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Maya Rodriguez / Eyewitness News
Email: mrodriguez@wwltv.com | Twitter: @mrodriguezwwl

NEW ORLEANS-- For Emily Mueller, it's a St. Patrick's Day like no other she's ever experienced.

'I never expected this,' said Emily's mother, Amy Mueller. 'And really it just goes to show what New Orleans is all about.'

Mueller rode in the St. Patrick's Day parade Uptown. It was a very different parade experience from what happened just a few weeks ago.

'Now, so many families have reached out to us and told us thank you and told us their stories,' Amy Mueller said.

Emily's story begins during Carnival season at the Muses parade last month. Emily, 11, is autistic. As she and her mother waited along the parade route several college-aged men made fun of Emily because of her disorder.

Reduced to tears, Emily asked her mom to go home. A week later, Amy Mueller wrote a blog entry about what happened-- and it went viral.

'Our hearts exploded for her, when we saw what happened,' said Jim McKay of the Ancient Order of Hibernians (AOH).

The Krewe of Muses and several organizations got together to open their float den and gave Emily a chance to experience what she missed that night. Then, a few weeks later, came St. Patrick's Day.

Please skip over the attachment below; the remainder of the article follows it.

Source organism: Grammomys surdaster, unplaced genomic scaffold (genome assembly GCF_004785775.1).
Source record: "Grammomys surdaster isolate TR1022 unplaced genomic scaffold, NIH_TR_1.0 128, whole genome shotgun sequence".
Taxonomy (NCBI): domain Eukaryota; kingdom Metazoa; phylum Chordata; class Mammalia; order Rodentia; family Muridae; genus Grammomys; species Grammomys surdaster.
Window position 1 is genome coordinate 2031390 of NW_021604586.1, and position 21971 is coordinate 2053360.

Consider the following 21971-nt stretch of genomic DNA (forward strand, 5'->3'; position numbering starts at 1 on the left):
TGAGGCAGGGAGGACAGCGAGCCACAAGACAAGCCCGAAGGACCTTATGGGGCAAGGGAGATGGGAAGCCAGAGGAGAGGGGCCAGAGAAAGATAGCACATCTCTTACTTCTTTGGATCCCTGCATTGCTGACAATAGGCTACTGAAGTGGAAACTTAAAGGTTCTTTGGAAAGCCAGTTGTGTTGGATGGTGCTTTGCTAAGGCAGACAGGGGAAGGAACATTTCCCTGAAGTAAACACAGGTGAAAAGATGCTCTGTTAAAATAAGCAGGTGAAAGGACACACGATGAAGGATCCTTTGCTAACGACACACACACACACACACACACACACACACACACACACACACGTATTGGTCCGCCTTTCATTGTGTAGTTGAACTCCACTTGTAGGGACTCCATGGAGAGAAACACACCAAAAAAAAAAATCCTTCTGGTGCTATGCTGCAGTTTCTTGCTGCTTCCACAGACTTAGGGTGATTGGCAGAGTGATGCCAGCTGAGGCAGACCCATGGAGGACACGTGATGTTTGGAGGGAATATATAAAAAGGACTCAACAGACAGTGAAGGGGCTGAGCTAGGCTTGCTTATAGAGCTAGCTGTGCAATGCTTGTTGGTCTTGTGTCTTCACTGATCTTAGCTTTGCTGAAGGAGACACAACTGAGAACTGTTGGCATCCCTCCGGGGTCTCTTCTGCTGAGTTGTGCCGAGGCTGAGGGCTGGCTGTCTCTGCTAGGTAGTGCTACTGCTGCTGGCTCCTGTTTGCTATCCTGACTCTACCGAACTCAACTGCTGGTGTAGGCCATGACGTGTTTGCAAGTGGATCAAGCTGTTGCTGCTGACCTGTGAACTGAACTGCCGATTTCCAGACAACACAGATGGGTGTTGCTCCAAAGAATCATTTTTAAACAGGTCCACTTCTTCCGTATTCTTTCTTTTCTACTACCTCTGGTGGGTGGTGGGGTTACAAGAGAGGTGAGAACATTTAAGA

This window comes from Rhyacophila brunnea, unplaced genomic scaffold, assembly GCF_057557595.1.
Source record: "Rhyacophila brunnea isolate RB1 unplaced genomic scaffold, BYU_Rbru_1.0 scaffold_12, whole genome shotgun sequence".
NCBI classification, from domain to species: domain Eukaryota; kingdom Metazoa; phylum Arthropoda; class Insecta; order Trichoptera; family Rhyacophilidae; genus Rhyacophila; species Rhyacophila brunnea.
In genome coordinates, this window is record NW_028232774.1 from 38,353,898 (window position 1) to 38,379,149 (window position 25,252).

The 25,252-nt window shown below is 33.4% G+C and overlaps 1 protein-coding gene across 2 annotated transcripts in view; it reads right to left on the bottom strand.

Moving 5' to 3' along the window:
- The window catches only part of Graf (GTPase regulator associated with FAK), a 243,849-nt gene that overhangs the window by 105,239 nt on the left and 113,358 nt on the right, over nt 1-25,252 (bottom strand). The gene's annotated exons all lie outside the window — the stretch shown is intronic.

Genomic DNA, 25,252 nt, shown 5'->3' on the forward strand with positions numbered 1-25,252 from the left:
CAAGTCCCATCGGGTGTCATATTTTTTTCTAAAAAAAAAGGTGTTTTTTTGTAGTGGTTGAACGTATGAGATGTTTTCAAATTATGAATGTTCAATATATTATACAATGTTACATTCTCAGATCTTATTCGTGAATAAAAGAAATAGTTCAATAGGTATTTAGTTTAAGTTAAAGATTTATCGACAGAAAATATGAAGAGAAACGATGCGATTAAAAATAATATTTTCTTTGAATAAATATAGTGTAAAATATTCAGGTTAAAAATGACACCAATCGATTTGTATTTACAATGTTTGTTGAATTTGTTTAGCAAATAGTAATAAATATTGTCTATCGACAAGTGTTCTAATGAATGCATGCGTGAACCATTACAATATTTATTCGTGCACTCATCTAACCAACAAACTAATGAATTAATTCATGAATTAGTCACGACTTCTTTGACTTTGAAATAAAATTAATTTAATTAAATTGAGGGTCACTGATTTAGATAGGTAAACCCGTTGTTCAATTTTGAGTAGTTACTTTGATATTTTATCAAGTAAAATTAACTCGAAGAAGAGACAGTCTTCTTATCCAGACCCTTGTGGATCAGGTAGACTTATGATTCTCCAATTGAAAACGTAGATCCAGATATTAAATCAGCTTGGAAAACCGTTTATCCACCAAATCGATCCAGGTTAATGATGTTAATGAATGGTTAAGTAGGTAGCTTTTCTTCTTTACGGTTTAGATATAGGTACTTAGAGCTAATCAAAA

'We thank her for being in our parade,' said John Fitzmorris of the Ancient Order of Hibernians. 'She's blessing our parade today.'

Emily rode in the parade as an AOH Honorary Irish Rose. It is the same nickname Emily's grandfather had for her.

'She was their little Irish Rose and so, when they said that, that was a pretty emotional thing-- and there was no question,' Amy Mueller said.

'It was a no-brainer for us that we wanted to include this special young lady-- who we found out later was of Irish descent, has been to Ireland and her grandfather is from Ireland,' Fitzmorris said.

It was a day Emily seemed to take all in, as those along the parade route chanted her name.

'It's amazing for me to see someone treat my daughter and see her the way I see her, without seeing any kind of limitations on her,' Amy Mueller said. 'I'm really, really proud of her. Through this whole thing, she's really stretched her comfort zone and really overcame a lot of barriers.'

Emily is set to stretch beyond another barrier. She and her mother signed up with a literary agent this week to write a book about families with special needs children. By telling their story, Amy Mueller said she hopes to also tell the story about how New Orleans came through for Emily.

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